A measure designed to make it easier for workers at Chicago nonprofit organizations to unionize advanced Tuesday over the objections of Mayor Lori Lightfoot’s administration, a coalition of social service agencies and the Chicago Chamber of Commerce.
After languishing in limbo for more than three years, the proposal — dubbed the Human Service Workforce Advancement Ordinance — now heads to the Chicago City Council for a final vote on Wednesday. A joint body made up of the committees on Health and Human Relations and Workforce Development advanced the plan Tuesday with a vote of 24-5 after a contentious two-hour meeting.
Dr. Allison Arwady, the commissioner of the Department of Public Health, urged City Council members to delay a vote on the proposal, saying it could have unanticipated consequences that could disrupt the organizations that make up the city’s social safety net.
That brought an incredulous reaction from Workforce Development Committee Chair Ald. Susan Sadlowski Garza (10th Ward), the daughter of labor icon Ed “Oil Can Eddie” Sadlowski, a former president of the United Steelworkers of America Local 65.
“I cannot,” said Sadlowski Garza, who did not run for reelection in February and will leave the City Council after two terms. “With all due respect, this proposal has long been on the table. Where have you been?”
Arwady said she was concerned that the measure would hurt the ability of nonprofit organizations to stretch their limited budgets to meet the growing need for social services in the aftermath of the COVID-19 pandemic and at a time of high inflation.
“This doesn’t cost a dime,” Sadlowski Garza said. “Not one dime. This is about giving workers a voice and protecting them from retaliation if they want to unionize.”
The proposal would require human service organizations that contract with the city and have more than 20 employees to agree not to fight efforts by their employees to unionize as long as workers agree not disrupt the company’s operations while they organize.
Federal and state laws protect employees’ ability to unionize, but managers and owners can push back against those efforts and urge their employees not to join a union.
The measure endorsed by the joint City Council committee removed an exemption for religious organizations but added an exemption for hospitals. That change was made at the request of Catholic Charities, said Adrienne Alexander, the director of intergovernmental affairs for American Federation of State, County and Municipal Employees Council 31, known as AFSCME.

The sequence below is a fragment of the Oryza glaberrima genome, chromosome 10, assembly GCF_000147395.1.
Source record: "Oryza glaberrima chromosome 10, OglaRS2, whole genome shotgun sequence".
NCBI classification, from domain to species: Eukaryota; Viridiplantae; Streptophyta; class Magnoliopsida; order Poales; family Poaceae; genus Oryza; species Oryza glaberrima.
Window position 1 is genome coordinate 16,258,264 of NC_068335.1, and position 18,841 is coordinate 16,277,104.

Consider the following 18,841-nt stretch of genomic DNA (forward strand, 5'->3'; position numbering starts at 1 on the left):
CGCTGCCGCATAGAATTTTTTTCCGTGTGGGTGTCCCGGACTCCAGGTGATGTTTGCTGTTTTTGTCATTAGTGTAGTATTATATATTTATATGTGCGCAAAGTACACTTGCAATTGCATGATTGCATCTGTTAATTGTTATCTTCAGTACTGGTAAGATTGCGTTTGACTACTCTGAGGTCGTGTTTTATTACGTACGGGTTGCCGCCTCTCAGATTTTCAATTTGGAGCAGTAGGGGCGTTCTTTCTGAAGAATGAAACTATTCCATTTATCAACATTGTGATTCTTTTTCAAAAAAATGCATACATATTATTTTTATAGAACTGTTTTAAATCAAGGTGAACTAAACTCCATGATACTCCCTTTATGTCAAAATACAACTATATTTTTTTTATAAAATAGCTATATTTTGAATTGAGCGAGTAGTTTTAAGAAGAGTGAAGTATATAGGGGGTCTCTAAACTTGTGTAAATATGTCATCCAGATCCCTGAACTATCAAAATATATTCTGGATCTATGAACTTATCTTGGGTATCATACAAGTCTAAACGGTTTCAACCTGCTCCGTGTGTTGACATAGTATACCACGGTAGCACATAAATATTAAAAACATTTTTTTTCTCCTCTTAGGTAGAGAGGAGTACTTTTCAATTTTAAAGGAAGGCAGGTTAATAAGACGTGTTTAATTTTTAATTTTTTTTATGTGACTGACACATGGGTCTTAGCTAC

That change was not enough to win the endorsement of Catholic Charities or Cardinal Blase Cupich, who publicly urged the City Council to reject the measure.
Cupich, the head of the Archdiocese of Chicago, said the proposal will “not only will hamper the ability of Catholic Charities and our peers to fulfill our shared mission to our neighborhoods in need, but may threaten the continued existence of many of our partners.”
After the meeting, a spokesperson for Catholic Charities disputed Alexander's remarks to the joint committee, telling WTTW News that it was "AFSCME’s unilateral choice to remove the exemption" for religious groups.
Jack Lavin, the CEO of the Chicagoland Chamber of Commerce, said the measure would “cripple” the organizations doing crucial work to help some of the most vulnerable Chicagoans.
Juan Carlos Linares, the CEO of Association House, told the alderpeople that small nonprofits may stop contracting with the city to avoid having to pay legal fees if their employees choose to unionize.
The right to form a union and bargain over wages and working conditions is enshrined in federal law.
Ald. Rossana Rodriguez Sanchez (33rd Ward) said she was shocked by the intense opposition to the proposal.
“This is a very simple thing,” Rodriguez Sanchez said, adding that it was “degrading” to the people who work for nonprofit social service agencies to suggest that it would be too expensive to allow them to exercise their right to join a union.
Ald. Andre Vasquez (40th Ward) said the entire debate had been “insulting.”
“We say we’re a union town,” Vasquez said. “This requires a bare minimum of not union busting.”
City officials unanimously demanded that similar pacts, known as a labor peace agreements, be in place before it approved Bally’s plan to build a casino in River West on land now occupied by the Chicago Tribune. In 2017, the City Council approved a measure requiring firms doing business at O’Hare and Midway airports to allow their employees to join a union and pay them more than the city’s minimum wage at the time.
The measure gained momentum in the weeks before the Feb. 28 election amid the continuing debate over Lightfoot’s decision to break her 2019 campaign promise to reopen the mental health clinics closed by former Mayor Rahm Emanuel in 2011. Instead, Lightfoot worked to fill “significant gaps” in Chicago’s mental health care system by turning to nonprofit organizations to deliver needed care.
While Lightfoot and Arwady said nonprofit organizations provided the same quality mental health care to Chicagoans as publicly run clinics, progressive members of the City Council strenuously objected.
Rodriguez Sanchez said employees of social service agencies who do not work for the city or belong to a union are underpaid and underprotected. That could lead to substandard care for low-income Chicagoans.
An effort led by Ald. Jason Ervin (28th Ward), the chair of the Black Caucus, to amend the proposal to remove the exemption for hospitals failed. Ervin voted to reject the measure, which needs just two votes from City Council members who were not present at Tuesday’s committee meeting to be approved.
Lightfoot, who lost her bid for reelection two weeks ago, could veto the proposal. It would take a two-thirds vote of the City Council to override that veto. It has been 17 years since a Chicago mayor vetoed a measure approved by the City Council.